2018-07-19 / Front Page

Always on patrol

Veterans, he salutes you
By Abigail Worthing Staff Writer


Korean War veteran and Biddeford resident Norman Boissonnault walks about four miles every day along West Street, saluting vehicles with veteran license plates as a token of his gratitude to his fellow former servicemen. (Abigail Worthing photo) Korean War veteran and Biddeford resident Norman Boissonnault walks about four miles every day along West Street, saluting vehicles with veteran license plates as a token of his gratitude to his fellow former servicemen. (Abigail Worthing photo) BIDDEFORD – Every day, Norman Boissonnault walks about 4 miles, starting down West Street and continuing along side streets and through St. Joseph’s Cemetery. He dons sunglasses and carries his water bottle. To most, he’s just another man out on a walk, but to veterans, he offers daily thanks for their service with a salute.

On these walks Boissonnault looks for cars with veteran plates and when he spots one he stops and salutes. To him, it’s an offering of thanks, his way of expressing gratitude to those who served their country, the same way he did more than 60 years ago.

Boissonnault is 85, and with the exception of his time in the Air Force, he has lived within a few miles of West Street his whole life. After graduating from St. Louis High School he enlisted in the Air Force and served in the Korean War.

“We left Korea on Monday morning, and on Friday morning the war ended,” Boissonnault said. “So we always joked that we ended the war.”

After the war, Boissonnault finished his service at McGuire Air Force base in New Jersey before returning to Biddeford in 1956. In 1960, he began working at Saco Defense testing machine guns, a position he held until his retirement.

“We were testing machine guns before they were sent off to Vietnam during the war, working six or seven days a week,” Boissonnault said. “We weren’t overseas, but we were serving here too.”

Boissonnault is a self-proclaimed expert at “walking and talking” and on a recent walk down West Street, turning onto Granite Street, he regaled with stories of growing up in Biddeford, his time in the service, his three children, and his beloved wife of almost 58 years, Aline.

“I met her in 1960 through my barber,” Boissonnault said. “I proposed after two and a half weeks, and she told me to wait a bit. So I proposed again after three weeks.”

On the walk he keeps a keen eye out for every veteran plate that passes, pausing conversation only to salute as they pass. He identifies some of them as his “regulars,” cars that pass him daily along his route, most of whom will honk when they see him.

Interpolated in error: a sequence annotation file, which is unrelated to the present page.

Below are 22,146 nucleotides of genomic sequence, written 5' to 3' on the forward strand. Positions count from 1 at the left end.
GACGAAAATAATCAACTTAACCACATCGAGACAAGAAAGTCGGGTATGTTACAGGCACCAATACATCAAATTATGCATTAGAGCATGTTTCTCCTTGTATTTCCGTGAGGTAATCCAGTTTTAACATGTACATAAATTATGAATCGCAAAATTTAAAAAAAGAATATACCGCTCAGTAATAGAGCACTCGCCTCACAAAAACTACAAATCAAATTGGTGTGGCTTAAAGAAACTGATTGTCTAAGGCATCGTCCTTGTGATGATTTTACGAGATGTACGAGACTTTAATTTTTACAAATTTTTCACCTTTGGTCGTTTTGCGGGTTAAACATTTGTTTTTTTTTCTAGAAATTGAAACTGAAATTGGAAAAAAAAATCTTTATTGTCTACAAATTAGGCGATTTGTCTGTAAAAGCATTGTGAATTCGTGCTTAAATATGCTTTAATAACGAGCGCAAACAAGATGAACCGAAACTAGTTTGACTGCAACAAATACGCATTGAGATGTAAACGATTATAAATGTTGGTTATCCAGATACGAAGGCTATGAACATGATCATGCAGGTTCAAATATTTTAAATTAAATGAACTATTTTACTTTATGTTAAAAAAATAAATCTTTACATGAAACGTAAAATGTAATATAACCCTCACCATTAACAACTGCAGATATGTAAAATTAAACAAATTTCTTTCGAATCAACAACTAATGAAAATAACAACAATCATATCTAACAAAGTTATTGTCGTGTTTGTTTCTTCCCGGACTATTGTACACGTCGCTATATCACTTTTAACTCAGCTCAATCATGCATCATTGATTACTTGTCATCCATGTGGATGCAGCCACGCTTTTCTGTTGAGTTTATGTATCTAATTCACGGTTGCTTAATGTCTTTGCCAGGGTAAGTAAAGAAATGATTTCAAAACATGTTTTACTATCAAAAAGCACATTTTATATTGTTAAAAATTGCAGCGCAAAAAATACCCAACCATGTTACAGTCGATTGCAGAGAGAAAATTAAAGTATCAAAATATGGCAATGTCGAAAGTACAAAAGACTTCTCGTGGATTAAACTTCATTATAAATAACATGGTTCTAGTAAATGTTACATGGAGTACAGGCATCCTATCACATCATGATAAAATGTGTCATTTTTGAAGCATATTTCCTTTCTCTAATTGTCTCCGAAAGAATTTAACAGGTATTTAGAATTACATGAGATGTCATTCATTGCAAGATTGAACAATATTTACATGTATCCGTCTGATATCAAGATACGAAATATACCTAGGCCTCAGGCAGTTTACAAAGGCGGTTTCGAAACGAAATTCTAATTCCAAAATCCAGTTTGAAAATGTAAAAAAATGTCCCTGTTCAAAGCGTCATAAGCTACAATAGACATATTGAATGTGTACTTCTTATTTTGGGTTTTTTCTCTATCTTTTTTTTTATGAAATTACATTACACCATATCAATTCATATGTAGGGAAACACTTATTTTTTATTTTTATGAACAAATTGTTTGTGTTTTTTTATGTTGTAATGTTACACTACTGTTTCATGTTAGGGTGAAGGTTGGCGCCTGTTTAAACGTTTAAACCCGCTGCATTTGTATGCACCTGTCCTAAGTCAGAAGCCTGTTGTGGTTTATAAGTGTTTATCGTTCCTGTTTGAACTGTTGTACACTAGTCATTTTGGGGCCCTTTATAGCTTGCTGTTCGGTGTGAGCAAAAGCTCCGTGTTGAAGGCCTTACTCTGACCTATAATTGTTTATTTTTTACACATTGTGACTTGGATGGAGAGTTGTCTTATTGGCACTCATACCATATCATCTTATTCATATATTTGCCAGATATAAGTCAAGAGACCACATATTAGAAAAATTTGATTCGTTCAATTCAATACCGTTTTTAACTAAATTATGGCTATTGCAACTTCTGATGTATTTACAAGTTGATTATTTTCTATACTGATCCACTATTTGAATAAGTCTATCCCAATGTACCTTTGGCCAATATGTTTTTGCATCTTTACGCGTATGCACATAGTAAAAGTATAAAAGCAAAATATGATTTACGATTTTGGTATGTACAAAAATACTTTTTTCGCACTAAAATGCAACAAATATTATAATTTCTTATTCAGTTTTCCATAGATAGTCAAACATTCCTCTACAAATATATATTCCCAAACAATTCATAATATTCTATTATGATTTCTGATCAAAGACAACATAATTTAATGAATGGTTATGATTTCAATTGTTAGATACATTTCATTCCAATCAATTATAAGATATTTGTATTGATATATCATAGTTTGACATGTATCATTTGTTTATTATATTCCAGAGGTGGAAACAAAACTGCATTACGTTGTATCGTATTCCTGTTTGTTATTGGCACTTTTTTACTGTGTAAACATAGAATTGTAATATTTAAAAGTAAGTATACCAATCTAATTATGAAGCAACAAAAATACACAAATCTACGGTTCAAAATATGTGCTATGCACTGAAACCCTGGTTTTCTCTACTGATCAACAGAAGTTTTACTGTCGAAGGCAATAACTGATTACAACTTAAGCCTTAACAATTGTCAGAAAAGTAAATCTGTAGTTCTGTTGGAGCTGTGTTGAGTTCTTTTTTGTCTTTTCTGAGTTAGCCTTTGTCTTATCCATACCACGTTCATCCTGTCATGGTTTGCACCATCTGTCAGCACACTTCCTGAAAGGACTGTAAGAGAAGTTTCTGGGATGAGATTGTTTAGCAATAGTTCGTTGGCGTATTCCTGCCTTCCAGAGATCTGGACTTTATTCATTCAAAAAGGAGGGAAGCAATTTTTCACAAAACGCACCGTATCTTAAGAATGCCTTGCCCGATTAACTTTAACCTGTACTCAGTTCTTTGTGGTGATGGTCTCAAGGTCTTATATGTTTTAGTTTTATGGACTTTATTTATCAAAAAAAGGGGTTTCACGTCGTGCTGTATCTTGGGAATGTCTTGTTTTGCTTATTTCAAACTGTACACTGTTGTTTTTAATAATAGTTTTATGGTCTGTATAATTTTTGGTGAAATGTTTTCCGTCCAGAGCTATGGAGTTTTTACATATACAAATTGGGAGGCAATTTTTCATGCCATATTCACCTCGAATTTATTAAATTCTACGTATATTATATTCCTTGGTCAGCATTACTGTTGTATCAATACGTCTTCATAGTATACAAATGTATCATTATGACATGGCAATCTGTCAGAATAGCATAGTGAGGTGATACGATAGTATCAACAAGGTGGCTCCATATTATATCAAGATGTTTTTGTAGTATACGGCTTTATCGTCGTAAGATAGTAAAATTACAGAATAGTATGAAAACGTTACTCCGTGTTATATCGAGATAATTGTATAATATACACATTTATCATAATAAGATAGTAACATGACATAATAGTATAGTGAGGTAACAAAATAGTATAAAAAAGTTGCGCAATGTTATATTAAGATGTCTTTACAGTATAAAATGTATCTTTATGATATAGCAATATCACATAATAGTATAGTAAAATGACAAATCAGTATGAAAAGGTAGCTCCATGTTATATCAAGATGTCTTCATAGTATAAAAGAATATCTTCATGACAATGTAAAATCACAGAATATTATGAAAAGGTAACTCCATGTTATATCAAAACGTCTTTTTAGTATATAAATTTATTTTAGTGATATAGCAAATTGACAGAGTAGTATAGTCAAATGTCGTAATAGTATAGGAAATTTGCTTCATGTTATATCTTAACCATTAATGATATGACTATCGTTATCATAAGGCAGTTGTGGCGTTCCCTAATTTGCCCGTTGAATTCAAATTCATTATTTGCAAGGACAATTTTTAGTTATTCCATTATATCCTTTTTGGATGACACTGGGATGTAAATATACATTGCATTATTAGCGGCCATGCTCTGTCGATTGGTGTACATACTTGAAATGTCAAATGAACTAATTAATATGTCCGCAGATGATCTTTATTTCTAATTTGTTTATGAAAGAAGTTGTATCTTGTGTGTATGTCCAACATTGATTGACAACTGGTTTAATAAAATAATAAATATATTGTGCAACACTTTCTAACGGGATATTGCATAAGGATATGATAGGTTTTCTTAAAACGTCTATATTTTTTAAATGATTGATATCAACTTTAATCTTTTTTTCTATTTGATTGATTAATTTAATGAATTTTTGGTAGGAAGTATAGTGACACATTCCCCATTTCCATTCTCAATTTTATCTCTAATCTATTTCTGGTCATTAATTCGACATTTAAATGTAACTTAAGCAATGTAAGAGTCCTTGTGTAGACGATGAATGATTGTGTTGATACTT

“It always makes my day when someone salutes me or thanks me for my service. After all this time, I’ll sometimes still get misty,” Boissonnault said. “I like to walk, I like to talk and I want people to feel good. They deserve to be thanked.”

When he goes out with his wife, Boissonnault is equipped with handmade cards. He writes notes that read, “Bless you and thank you for your service” and leaves them in the windshields of vehicles with veteran plates.

“I see you every day, and I’m always touched by your salute,” said Biddeford resident and veteran Jason Litalien to Boissonnault. “You deserve recognition for what you do, and what it means to veterans like myself.”

Boissonnault himself was recently recognized for his contributions as a veteran, participating in an Honor Flight last month. Honor Flight Network is a nonprofit organization that offers an all-expenses trip for aging veterans to Washington, D.C., where they can see firsthand the monuments dedicated to their service. While preferential treatment is given to veterans of World War II and those with terminal illnesses, the organization recently included those from the Korean and Vietnam wars into the program. On the trip Boissonnault viewed the Korean War Memorial and others, and said he was treated to “only the best” while in the nation’s capitol.

“They really roll out the red carpet,” he said. “They give you a wheelchair, but I didn’t need it. I’m not old like those other guys.”

Boissonnault credits his long daily walks for his health and agility, and enjoys his interactions with other passersby in the neighborhood. People will wave as he goes past, and veterans who are accustomed to his salute will honk if coming from the opposite direction.

“I like people. I like to greet people with a smile,” said Boissonnault. “I don’t know if most of them even realize that I’m saluting them, but it doesn’t matter. It’s my way of saying thanks.”

Contact Staff Writer Abigail Worthing at news@inthecourier.com.

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